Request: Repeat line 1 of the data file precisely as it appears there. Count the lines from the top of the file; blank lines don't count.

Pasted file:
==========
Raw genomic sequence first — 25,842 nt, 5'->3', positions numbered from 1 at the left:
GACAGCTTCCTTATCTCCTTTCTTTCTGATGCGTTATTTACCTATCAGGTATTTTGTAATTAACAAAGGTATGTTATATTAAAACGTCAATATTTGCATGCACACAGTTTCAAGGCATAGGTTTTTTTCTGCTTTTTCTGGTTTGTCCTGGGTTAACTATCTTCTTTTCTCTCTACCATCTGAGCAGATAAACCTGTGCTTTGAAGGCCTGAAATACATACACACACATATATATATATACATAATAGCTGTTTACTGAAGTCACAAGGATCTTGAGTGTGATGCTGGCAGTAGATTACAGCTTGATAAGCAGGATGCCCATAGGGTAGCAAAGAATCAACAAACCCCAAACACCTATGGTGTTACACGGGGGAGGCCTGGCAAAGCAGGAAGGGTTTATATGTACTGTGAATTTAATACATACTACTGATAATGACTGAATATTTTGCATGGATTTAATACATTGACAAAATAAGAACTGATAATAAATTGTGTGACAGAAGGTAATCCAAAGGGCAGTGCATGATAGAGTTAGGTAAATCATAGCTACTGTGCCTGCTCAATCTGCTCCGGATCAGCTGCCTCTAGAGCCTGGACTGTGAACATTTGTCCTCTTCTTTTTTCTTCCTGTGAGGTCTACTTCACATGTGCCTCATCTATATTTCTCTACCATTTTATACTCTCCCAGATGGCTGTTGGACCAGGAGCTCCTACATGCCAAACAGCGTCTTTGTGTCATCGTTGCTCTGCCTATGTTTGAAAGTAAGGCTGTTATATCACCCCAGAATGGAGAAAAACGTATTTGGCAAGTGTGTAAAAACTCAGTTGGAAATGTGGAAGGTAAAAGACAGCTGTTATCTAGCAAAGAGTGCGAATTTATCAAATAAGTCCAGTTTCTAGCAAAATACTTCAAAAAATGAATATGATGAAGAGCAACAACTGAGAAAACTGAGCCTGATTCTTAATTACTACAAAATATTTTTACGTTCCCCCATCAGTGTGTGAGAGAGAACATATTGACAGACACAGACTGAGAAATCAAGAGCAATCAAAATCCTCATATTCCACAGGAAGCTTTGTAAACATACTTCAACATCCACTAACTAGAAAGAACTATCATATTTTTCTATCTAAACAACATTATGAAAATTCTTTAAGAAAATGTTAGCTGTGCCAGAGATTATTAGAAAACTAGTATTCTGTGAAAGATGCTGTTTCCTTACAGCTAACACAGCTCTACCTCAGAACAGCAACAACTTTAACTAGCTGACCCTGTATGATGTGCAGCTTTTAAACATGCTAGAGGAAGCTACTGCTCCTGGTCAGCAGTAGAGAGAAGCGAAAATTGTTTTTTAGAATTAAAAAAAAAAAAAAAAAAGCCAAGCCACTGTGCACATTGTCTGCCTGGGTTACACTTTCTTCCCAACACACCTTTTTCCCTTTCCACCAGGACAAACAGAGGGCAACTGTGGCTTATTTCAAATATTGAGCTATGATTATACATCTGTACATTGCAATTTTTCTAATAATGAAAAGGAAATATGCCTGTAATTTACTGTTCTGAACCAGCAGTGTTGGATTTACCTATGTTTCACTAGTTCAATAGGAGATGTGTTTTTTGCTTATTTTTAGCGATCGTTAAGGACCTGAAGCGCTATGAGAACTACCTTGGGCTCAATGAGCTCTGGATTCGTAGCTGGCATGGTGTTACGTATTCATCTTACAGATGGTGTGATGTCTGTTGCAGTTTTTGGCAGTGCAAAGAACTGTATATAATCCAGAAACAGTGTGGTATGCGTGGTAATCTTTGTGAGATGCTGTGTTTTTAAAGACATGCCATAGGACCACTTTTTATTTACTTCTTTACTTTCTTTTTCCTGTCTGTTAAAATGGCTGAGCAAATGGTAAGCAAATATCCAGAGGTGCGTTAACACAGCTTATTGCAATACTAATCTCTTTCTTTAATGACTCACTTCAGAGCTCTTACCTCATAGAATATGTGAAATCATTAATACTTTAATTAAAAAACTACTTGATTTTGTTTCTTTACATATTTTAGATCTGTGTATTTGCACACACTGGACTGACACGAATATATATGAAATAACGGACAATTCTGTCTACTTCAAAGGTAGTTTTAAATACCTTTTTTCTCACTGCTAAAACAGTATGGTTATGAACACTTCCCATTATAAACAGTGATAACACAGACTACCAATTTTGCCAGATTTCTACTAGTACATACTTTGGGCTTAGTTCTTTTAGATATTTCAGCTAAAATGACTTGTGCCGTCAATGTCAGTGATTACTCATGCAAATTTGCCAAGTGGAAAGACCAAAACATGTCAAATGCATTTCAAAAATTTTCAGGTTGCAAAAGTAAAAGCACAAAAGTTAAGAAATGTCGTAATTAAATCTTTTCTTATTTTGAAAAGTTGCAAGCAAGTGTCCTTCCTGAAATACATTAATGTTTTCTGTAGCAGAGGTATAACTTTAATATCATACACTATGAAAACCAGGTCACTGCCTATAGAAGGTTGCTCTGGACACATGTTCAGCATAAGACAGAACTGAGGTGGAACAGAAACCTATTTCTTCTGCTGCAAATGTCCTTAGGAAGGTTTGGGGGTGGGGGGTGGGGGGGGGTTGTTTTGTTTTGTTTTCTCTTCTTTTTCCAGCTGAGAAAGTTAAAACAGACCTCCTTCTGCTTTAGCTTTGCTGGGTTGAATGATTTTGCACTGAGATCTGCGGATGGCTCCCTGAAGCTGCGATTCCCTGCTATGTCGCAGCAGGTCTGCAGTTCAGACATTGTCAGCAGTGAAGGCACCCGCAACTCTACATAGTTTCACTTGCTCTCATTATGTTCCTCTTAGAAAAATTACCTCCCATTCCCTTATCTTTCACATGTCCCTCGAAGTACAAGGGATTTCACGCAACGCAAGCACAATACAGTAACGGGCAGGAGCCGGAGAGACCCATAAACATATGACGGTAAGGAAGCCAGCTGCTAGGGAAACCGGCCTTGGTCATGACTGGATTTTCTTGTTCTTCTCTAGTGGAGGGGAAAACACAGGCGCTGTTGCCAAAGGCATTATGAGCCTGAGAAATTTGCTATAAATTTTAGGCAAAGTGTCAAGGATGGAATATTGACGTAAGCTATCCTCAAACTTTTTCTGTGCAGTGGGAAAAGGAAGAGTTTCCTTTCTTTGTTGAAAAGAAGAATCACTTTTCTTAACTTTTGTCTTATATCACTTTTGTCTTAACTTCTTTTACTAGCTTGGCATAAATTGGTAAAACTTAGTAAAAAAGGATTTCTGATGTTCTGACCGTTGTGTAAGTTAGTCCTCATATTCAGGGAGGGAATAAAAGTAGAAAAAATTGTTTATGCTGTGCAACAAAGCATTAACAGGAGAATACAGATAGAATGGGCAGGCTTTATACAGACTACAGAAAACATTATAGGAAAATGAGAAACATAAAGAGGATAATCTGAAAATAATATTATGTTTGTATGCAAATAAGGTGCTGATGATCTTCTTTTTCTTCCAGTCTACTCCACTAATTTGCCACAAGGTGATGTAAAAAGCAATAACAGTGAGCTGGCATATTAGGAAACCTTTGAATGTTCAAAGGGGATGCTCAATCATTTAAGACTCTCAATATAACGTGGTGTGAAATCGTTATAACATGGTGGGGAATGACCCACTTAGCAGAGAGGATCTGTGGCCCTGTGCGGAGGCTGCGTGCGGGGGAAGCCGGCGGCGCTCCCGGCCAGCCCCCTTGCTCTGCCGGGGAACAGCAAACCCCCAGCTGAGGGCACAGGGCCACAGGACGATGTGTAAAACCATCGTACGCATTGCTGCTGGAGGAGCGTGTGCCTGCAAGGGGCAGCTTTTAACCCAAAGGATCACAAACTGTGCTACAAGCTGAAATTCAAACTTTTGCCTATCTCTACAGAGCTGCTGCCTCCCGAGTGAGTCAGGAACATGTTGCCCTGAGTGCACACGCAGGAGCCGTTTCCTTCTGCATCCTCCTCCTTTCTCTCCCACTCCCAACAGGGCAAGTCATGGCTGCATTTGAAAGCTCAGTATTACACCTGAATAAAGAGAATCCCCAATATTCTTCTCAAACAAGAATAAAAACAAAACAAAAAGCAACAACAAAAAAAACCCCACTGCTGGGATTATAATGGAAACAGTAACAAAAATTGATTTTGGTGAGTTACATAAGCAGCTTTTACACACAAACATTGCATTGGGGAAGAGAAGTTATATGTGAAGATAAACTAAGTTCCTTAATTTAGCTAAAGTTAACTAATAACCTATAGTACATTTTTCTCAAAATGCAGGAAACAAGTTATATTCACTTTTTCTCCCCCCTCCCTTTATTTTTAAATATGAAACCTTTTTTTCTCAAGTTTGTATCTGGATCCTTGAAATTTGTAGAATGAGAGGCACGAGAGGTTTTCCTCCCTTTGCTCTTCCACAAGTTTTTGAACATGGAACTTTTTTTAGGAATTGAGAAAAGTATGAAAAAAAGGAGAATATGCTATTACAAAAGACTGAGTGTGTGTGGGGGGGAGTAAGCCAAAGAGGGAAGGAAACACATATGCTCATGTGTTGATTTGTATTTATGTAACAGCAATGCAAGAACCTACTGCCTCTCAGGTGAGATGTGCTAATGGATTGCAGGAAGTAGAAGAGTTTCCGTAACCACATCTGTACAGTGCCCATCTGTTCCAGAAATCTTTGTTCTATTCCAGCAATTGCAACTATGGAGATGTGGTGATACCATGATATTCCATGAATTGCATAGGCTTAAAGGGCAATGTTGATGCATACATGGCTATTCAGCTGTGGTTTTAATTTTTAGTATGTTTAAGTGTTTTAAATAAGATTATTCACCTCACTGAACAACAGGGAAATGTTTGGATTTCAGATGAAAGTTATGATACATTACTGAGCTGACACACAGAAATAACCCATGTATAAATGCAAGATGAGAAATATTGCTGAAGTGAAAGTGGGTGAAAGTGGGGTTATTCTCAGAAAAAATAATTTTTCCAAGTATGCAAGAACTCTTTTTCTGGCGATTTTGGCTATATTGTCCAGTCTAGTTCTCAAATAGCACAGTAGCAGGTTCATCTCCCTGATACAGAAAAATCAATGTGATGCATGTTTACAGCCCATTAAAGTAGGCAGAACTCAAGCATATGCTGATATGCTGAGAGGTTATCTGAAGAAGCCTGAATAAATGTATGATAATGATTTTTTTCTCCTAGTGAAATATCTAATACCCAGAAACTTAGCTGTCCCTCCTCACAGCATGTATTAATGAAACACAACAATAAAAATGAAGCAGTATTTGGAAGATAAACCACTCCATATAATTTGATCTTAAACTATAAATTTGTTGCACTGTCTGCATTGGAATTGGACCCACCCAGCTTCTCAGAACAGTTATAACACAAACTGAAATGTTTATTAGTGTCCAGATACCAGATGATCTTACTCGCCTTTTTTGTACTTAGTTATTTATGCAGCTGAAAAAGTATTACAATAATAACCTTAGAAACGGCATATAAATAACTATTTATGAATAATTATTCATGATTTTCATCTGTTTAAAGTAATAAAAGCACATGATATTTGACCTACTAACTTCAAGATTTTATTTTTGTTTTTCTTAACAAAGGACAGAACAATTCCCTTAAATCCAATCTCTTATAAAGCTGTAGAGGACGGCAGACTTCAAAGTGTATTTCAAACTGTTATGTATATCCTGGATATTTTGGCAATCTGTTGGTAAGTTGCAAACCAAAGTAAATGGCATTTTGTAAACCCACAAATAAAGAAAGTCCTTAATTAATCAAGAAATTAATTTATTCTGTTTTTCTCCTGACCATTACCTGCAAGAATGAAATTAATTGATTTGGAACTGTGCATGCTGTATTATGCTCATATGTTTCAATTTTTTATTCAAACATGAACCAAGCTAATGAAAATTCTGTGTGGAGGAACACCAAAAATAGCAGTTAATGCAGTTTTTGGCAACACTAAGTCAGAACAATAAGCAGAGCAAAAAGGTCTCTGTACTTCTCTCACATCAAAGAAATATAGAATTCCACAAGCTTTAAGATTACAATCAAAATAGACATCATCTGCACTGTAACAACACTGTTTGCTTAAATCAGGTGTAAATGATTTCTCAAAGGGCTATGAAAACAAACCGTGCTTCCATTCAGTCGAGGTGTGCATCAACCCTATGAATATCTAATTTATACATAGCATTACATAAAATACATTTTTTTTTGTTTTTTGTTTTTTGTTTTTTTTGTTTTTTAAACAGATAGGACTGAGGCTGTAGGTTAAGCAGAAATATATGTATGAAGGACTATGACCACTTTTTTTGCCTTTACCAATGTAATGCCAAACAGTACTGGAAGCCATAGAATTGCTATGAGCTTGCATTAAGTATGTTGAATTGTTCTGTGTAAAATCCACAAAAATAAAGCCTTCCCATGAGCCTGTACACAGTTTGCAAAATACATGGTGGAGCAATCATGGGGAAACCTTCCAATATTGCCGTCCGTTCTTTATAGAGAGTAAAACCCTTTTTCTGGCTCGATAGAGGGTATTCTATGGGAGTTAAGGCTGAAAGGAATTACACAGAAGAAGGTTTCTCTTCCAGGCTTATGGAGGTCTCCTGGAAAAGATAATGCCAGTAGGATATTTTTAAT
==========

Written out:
Raw genomic sequence first — 25,842 nt, 5'->3', positions numbered from 1 at the left: